Word alert #3: client vs. klient
When you do business in Poland you use just one word for clients and customers – klienci. This is why it is sometimes incorrectly translated into English as “clients”. So what is the difference between the two words?
A customer is someone who buys products or services from a store or business. So if I buy an iPhone in Apple’s store I am its customer. “Customer” is usually used in reference to retail.
If a person or company offers professional services to other people or businesses it has clients. The term is usually used by law companies, freelancers, business consultants etc. So such professionals or businesses that sell their knowledge, solutions and services to others.
The Difference is in relationship
So the main difference between the two words is relationship. It’s different for a store selling goods to people and a company selling its services to other company or an individual. Sometimes companies can have both customers and clients. For example, an interior design company sells everyday products for home in its stores to customers, but it can have a special offer or line for luxury hotels – its clients.
From a historical point of view
The meaning “client” and “customer” can be explained by its etymology and historical usage. It was dictated by the fact that certain industries adopted different terms.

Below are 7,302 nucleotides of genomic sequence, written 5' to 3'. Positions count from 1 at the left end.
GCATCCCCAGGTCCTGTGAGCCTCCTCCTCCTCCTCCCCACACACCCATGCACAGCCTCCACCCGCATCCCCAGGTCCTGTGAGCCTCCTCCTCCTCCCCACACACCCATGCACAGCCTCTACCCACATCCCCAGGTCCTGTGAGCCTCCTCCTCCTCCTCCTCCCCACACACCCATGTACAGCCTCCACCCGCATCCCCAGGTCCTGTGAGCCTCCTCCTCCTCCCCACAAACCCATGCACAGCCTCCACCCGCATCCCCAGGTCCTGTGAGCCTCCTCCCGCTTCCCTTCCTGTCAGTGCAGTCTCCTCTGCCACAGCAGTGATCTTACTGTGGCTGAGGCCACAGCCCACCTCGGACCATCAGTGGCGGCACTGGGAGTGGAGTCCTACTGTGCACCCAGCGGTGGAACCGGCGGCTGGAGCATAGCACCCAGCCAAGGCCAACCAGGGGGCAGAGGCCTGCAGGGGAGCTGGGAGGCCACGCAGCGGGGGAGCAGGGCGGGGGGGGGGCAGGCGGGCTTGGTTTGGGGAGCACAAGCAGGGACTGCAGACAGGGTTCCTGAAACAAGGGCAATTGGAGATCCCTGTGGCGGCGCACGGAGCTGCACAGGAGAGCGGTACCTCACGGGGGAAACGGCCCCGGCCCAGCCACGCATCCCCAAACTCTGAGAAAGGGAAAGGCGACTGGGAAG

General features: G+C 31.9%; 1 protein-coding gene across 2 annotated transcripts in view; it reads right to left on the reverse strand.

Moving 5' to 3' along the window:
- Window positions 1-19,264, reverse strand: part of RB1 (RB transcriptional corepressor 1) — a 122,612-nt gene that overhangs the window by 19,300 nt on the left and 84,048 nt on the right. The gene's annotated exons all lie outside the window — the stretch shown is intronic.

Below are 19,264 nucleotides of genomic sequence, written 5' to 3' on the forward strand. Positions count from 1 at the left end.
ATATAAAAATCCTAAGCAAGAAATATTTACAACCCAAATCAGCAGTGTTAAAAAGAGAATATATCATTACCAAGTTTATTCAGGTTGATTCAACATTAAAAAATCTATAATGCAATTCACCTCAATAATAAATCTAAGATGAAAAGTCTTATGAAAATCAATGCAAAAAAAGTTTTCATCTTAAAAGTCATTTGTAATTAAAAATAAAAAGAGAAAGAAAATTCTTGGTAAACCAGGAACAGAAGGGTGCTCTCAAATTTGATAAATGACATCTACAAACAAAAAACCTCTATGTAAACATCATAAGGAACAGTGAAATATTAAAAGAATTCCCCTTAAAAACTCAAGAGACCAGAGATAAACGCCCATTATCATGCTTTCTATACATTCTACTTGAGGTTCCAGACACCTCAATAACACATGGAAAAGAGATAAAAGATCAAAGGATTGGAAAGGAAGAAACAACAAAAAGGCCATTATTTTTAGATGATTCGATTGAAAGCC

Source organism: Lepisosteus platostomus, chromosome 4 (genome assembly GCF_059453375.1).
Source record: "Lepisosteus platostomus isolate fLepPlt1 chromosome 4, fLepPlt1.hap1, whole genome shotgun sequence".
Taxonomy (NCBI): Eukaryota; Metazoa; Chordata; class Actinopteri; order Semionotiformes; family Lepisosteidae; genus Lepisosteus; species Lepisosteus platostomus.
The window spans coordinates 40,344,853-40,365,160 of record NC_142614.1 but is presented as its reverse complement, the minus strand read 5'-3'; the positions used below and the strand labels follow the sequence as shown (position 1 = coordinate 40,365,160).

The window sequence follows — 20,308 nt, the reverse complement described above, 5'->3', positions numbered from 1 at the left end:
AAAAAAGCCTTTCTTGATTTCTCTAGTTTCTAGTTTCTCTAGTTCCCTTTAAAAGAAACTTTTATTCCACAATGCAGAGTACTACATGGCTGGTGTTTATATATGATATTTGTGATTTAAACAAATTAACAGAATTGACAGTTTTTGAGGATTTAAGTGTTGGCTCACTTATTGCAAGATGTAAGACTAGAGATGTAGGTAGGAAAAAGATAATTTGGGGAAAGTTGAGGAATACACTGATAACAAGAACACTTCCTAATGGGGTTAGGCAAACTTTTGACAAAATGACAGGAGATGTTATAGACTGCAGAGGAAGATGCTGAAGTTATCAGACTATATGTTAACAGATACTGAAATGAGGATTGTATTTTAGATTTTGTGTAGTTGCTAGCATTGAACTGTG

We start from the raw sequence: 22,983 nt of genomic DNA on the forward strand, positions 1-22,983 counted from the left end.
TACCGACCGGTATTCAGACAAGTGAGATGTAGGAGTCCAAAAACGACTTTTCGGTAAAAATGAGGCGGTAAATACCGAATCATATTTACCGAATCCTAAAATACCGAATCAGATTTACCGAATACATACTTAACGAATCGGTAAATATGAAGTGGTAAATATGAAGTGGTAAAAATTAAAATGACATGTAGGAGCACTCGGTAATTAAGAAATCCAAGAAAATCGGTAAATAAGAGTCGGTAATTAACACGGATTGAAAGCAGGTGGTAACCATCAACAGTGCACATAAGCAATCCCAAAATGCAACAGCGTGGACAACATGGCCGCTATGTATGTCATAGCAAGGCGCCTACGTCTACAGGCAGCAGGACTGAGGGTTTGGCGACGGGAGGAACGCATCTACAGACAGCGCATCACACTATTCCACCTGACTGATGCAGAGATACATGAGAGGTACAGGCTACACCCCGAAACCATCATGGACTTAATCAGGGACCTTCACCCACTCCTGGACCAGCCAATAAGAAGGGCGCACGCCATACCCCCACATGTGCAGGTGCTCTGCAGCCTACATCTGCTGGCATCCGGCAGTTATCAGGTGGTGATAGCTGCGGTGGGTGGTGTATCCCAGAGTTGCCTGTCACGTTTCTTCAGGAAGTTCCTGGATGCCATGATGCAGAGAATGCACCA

late 14c., “customs official;” later “buyer” (early 15c.), from Anglo-French custumer, from Medieval Latin custumarius, from Latin consuetudinarius. More generalized meaning “a person with whom one has dealings” emerged 1540s; that of “a person to deal with” (usually with an adjective,tough, etc.) is by 1580s.
late 14c., from Anglo-French clyent (c. 1300), from Latin clientem (nominative cliens) “follower, retainer,” perhaps a variant of present participle of cluere“listen, follow, obey or, more likely, from clinare “to incline, bend”.
The ground sense apparently is of one who leans on another for protection. In ancient Rome, a plebeian under protection of a patrician (called patronus in this relationship); in English originally “a lawyer’s customer,” by c. 1600 extended to any customer. (source: www.etymonline.com)
From the explanations above it can be seen that “customer” refers more to the commodity market, whereas “client” to professional services.
Hanna Gembus is a professional Polish English and Polish German translator and communication specialist based in the United Kingdom providing translation, content, interpreting and market research services to small, medium-sized and large companies and organisations. She specialises in business, marketing and e-commerce, using linguistic and cultural knowledge to help both start-ups and established companies improve their presence on the market and increase sales. http://langoa.eu